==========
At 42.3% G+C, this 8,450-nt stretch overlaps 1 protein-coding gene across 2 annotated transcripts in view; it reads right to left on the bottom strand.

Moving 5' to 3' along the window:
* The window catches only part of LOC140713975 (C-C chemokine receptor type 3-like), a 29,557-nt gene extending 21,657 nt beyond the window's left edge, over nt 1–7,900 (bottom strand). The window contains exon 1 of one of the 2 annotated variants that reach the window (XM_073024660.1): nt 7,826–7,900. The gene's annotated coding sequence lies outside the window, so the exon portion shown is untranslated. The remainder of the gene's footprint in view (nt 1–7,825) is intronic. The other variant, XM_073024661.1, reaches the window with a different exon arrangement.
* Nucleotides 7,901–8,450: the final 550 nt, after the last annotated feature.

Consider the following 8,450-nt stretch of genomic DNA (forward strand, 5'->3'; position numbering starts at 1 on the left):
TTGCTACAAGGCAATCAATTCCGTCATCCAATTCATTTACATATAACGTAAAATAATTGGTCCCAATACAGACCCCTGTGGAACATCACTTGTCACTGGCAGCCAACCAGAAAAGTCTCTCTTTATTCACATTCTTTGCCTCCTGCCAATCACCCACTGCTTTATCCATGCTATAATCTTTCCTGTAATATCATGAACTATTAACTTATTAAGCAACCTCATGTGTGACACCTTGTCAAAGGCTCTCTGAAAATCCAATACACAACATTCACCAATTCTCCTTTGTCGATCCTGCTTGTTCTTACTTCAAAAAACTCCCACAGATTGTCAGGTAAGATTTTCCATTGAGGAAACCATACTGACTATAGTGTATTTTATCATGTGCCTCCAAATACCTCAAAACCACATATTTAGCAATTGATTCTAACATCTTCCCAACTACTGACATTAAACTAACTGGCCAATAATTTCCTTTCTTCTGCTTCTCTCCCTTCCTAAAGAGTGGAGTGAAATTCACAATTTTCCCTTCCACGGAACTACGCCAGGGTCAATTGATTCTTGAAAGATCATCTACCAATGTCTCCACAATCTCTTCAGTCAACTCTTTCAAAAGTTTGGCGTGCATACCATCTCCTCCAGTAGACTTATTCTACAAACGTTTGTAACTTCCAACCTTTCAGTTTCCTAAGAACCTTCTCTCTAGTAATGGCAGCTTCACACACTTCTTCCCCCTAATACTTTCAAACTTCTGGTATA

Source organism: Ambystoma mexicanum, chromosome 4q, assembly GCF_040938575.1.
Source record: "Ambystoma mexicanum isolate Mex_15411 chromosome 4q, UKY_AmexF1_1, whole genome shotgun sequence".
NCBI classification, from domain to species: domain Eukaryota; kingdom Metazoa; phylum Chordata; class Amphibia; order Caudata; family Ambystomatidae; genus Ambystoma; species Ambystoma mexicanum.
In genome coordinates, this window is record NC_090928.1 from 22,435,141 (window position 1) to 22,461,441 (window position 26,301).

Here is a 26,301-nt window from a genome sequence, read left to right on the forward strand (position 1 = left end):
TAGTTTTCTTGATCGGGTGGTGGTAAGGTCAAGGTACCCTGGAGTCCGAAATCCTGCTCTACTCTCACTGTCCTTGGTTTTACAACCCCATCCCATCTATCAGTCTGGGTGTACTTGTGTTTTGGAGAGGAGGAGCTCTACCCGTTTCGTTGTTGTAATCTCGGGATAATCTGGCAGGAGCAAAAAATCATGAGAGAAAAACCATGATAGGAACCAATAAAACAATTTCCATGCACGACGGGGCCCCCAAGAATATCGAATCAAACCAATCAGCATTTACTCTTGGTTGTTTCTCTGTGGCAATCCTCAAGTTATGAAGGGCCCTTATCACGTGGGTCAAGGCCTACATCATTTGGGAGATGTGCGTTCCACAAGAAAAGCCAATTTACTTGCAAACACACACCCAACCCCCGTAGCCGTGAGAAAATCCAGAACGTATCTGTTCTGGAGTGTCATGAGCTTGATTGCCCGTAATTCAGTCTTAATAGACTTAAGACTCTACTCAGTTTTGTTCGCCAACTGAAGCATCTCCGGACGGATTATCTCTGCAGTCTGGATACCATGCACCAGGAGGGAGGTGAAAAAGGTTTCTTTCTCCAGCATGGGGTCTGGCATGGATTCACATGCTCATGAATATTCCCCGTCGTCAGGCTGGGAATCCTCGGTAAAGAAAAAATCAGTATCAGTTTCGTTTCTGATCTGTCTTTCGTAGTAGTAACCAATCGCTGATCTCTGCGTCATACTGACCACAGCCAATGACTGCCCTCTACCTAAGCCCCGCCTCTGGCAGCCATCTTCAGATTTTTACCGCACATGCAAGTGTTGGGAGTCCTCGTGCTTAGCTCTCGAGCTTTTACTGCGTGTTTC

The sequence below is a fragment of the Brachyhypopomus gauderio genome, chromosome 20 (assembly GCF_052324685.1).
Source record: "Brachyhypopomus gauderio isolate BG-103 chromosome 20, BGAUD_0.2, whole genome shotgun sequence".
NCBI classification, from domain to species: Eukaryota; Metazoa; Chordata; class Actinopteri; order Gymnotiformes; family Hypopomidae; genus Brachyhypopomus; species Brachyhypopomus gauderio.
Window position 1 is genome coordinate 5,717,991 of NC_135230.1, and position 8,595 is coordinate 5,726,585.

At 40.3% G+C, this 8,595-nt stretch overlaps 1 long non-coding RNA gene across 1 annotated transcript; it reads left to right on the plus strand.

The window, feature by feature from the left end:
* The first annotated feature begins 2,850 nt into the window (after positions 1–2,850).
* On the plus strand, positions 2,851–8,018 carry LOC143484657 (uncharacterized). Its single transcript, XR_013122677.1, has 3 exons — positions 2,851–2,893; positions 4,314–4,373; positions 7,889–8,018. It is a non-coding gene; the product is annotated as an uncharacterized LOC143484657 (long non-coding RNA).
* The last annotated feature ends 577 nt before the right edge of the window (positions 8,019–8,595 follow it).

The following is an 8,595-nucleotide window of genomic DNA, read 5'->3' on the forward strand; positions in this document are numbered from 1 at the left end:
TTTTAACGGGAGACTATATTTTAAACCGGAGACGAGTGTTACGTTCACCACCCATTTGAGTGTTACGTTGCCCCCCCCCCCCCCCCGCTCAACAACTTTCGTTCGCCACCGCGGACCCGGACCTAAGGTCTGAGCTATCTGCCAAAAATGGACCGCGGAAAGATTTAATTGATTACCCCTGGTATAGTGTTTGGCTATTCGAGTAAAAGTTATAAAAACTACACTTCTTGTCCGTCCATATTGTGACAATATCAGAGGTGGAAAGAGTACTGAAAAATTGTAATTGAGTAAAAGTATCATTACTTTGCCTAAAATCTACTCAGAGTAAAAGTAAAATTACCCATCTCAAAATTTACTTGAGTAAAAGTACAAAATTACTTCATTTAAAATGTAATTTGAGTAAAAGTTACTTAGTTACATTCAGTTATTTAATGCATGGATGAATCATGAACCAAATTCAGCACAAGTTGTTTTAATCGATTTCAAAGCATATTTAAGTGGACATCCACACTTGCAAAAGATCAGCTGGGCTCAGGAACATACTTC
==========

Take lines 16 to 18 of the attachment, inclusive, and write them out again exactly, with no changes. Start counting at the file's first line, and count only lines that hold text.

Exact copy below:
Window position 1 is genome coordinate 5,717,991 of NC_135230.1, and position 8,595 is coordinate 5,726,585.

At 40.3% G+C, this 8,595-nt stretch overlaps 1 long non-coding RNA gene across 1 annotated transcript; it reads left to right on the plus strand.

The window, feature by feature from the left end: